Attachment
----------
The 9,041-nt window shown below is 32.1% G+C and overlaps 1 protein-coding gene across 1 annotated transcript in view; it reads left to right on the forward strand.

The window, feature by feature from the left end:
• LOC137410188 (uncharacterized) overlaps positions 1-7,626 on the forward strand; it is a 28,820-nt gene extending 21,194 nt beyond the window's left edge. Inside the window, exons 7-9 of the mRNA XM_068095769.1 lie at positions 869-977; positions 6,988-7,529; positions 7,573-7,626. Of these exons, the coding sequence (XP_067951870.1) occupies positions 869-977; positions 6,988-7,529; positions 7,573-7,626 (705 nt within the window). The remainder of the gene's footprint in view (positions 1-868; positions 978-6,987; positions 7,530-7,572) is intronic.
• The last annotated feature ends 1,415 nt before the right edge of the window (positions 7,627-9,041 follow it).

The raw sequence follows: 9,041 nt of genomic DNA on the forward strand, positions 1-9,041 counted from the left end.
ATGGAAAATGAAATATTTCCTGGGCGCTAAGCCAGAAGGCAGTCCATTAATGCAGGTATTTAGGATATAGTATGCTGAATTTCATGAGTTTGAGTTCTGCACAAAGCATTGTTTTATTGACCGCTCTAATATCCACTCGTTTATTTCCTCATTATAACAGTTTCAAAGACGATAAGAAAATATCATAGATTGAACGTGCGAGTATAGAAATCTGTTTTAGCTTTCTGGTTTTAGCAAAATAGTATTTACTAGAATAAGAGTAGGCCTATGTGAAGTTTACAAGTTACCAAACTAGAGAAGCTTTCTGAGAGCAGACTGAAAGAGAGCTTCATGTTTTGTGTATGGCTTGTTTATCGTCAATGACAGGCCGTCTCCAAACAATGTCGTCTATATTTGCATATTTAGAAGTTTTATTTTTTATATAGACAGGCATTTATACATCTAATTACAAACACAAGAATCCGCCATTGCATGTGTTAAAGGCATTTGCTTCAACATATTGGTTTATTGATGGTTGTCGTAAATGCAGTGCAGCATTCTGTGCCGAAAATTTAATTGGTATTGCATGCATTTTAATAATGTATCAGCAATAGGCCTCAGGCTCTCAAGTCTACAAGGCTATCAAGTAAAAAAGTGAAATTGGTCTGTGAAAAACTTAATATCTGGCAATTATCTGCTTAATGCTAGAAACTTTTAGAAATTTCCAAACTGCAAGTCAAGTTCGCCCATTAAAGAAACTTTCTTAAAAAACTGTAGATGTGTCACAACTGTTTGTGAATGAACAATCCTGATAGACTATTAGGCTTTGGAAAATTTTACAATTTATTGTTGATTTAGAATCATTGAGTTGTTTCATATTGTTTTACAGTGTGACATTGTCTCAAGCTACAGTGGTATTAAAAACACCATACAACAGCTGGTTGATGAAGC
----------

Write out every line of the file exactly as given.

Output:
The 9,041-nt window shown below is 32.1% G+C and overlaps 1 protein-coding gene across 1 annotated transcript in view; it reads left to right on the forward strand.

The window, feature by feature from the left end:
• LOC137410188 (uncharacterized) overlaps positions 1-7,626 on the forward strand; it is a 28,820-nt gene extending 21,194 nt beyond the window's left edge. Inside the window, exons 7-9 of the mRNA XM_068095769.1 lie at positions 869-977; positions 6,988-7,529; positions 7,573-7,626. Of these exons, the coding sequence (XP_067951870.1) occupies positions 869-977; positions 6,988-7,529; positions 7,573-7,626 (705 nt within the window). The remainder of the gene's footprint in view (positions 1-868; positions 978-6,987; positions 7,530-7,572) is intronic.
• The last annotated feature ends 1,415 nt before the right edge of the window (positions 7,627-9,041 follow it).

The raw sequence follows: 9,041 nt of genomic DNA on the forward strand, positions 1-9,041 counted from the left end.
ATGGAAAATGAAATATTTCCTGGGCGCTAAGCCAGAAGGCAGTCCATTAATGCAGGTATTTAGGATATAGTATGCTGAATTTCATGAGTTTGAGTTCTGCACAAAGCATTGTTTTATTGACCGCTCTAATATCCACTCGTTTATTTCCTCATTATAACAGTTTCAAAGACGATAAGAAAATATCATAGATTGAACGTGCGAGTATAGAAATCTGTTTTAGCTTTCTGGTTTTAGCAAAATAGTATTTACTAGAATAAGAGTAGGCCTATGTGAAGTTTACAAGTTACCAAACTAGAGAAGCTTTCTGAGAGCAGACTGAAAGAGAGCTTCATGTTTTGTGTATGGCTTGTTTATCGTCAATGACAGGCCGTCTCCAAACAATGTCGTCTATATTTGCATATTTAGAAGTTTTATTTTTTATATAGACAGGCATTTATACATCTAATTACAAACACAAGAATCCGCCATTGCATGTGTTAAAGGCATTTGCTTCAACATATTGGTTTATTGATGGTTGTCGTAAATGCAGTGCAGCATTCTGTGCCGAAAATTTAATTGGTATTGCATGCATTTTAATAATGTATCAGCAATAGGCCTCAGGCTCTCAAGTCTACAAGGCTATCAAGTAAAAAAGTGAAATTGGTCTGTGAAAAACTTAATATCTGGCAATTATCTGCTTAATGCTAGAAACTTTTAGAAATTTCCAAACTGCAAGTCAAGTTCGCCCATTAAAGAAACTTTCTTAAAAAACTGTAGATGTGTCACAACTGTTTGTGAATGAACAATCCTGATAGACTATTAGGCTTTGGAAAATTTTACAATTTATTGTTGATTTAGAATCATTGAGTTGTTTCATATTGTTTTACAGTGTGACATTGTCTCAAGCTACAGTGGTATTAAAAACACCATACAACAGCTGGTTGATGAAGC